Labeling what happened that day “gruesome” and “horror”, Turnbull said it was an “inconceivable spectacle of a president inciting such an attack.”
“I don’t want to condemn Donald Trump. For the love of God,” McCormack told reporters yesterday in Townsville.
Speaking to 9News today, Turnbull said: “Almost no one with credibility is not condemning Donald Trump for his conduct.”
“It’s completely different, this was an insurrection,” Turnbull told 9News.
McCormack has come under fire from critics and the Labor Party accused him of being “beyond disgusting” after making the comparison between the two events.
Turnbull said “perhaps distance obscures clarity and vision” of a man he described as a former colleague and friend.
The former prime minister held back in the attacks on two former political enemies: George Christensen and Craig Kelly, accusing them both of spreading disinformation, claims both MPs have denied.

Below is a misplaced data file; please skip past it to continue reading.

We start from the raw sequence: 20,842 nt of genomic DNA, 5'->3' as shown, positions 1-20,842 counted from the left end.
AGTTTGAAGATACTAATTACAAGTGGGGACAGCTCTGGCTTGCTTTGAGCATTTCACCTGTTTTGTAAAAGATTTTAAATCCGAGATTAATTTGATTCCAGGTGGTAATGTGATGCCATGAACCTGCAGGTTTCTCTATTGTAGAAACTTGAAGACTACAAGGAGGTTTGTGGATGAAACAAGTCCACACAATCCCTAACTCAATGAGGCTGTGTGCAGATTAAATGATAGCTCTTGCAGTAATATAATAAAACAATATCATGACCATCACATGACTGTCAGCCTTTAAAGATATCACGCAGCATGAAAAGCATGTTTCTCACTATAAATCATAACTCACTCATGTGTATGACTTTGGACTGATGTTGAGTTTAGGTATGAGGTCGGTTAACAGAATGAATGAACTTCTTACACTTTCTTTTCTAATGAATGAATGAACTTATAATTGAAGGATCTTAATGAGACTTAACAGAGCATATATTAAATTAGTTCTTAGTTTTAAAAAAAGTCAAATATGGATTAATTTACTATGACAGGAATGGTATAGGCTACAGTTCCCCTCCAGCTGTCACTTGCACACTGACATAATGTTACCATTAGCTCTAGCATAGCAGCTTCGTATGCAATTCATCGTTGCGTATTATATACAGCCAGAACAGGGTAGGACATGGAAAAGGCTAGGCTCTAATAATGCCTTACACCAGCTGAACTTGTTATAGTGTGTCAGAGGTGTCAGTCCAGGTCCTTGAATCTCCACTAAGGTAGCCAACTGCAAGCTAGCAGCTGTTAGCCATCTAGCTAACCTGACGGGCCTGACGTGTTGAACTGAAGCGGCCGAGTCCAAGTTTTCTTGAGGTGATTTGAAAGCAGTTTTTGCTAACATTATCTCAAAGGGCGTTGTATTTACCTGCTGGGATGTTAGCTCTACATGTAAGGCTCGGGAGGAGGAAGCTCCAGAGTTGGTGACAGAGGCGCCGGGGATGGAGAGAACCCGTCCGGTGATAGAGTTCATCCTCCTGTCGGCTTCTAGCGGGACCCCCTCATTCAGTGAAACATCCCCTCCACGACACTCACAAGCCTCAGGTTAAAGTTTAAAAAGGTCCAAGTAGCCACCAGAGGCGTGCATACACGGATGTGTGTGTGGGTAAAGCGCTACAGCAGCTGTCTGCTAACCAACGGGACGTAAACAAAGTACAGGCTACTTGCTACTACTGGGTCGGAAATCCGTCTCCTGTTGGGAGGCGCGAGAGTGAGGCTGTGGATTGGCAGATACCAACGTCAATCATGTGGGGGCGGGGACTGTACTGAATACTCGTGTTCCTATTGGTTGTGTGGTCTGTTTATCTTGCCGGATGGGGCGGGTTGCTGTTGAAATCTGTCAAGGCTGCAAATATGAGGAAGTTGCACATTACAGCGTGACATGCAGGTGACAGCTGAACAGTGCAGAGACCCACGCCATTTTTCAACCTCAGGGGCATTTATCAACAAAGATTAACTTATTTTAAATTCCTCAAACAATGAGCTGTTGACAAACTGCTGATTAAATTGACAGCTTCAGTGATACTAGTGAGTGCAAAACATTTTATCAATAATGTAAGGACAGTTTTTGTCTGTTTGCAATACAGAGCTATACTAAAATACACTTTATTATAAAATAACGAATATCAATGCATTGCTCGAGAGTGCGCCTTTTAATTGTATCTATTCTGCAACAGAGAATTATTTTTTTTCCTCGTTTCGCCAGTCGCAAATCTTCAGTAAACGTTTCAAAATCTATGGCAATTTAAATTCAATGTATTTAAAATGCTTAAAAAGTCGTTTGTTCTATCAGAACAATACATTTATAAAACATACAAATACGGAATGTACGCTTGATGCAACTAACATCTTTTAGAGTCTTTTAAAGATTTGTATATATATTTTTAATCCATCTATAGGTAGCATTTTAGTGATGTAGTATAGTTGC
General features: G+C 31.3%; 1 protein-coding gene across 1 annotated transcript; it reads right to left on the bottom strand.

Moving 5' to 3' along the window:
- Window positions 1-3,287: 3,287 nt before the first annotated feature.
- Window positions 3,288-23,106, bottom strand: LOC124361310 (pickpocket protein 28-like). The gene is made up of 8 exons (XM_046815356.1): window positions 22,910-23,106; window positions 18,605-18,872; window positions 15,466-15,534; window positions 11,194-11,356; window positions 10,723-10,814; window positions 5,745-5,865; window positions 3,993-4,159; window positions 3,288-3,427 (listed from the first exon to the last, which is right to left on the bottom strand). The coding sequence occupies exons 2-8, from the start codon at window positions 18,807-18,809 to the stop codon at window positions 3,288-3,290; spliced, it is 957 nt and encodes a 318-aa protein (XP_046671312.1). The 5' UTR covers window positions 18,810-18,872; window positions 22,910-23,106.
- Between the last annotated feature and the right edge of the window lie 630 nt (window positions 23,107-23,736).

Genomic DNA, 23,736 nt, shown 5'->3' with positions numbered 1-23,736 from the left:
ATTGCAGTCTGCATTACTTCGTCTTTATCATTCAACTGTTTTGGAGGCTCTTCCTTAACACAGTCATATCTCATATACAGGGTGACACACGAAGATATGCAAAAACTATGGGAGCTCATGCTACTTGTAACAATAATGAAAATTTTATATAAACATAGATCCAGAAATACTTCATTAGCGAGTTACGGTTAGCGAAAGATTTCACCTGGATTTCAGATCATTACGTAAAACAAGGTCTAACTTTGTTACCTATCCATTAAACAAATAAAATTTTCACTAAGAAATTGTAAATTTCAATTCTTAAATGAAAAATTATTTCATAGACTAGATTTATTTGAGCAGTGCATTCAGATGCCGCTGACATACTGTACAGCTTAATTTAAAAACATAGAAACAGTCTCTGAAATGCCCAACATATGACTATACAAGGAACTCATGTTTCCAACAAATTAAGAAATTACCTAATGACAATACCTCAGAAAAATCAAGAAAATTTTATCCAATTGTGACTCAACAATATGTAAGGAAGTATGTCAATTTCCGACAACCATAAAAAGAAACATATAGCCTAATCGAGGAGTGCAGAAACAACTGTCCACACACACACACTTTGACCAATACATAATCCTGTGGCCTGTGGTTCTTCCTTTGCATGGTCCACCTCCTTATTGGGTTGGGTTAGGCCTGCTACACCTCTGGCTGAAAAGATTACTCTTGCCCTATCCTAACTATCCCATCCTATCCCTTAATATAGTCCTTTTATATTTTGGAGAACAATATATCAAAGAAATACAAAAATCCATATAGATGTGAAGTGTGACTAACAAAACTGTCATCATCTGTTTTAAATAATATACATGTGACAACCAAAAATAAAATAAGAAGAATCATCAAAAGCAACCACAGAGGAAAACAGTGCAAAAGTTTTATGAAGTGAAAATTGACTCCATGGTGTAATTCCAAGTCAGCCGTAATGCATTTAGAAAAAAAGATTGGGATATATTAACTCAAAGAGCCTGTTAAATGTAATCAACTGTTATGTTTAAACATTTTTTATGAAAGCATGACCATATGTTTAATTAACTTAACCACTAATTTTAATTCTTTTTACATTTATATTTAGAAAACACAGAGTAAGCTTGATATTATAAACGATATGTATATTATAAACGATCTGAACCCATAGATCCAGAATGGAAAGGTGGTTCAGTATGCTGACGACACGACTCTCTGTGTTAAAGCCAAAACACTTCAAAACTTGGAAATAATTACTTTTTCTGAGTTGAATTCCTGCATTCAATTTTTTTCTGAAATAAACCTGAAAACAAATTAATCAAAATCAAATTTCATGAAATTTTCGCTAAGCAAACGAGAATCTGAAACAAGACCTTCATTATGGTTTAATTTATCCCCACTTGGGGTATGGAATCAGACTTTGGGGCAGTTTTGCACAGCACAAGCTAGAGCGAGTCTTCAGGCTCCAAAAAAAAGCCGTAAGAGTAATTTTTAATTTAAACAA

The former prime minister said that right-wing MPs are “difficult characters, they are not team players, they have always been interested only in promoting their own agenda and their own profile.”
And he urged the Prime Minister and the Minister of Health to address what they were spreading online.
“The most important thing is that the government and government ministers publicly deny what they are saying,” he told 9News.
“The Prime Minister and the Minister of Health … have to say they are completely wrong, ignore them.”
Medical director Professor Paul Kelly cautioned that people should be careful who they listen to online.
“You need to decide what is appropriate for a member of parliament to comment,” he said.
“I’m not going to talk about this any more because it just gives prominence to views that I don’t agree with and that don’t have a scientific basis.”
Capitol fenced off after a day of chaos
After days of defending Craig Kelly and George Christensen under “free speech,” the interim prime minister said, “Paul Kelly is the Kelly to listen to.”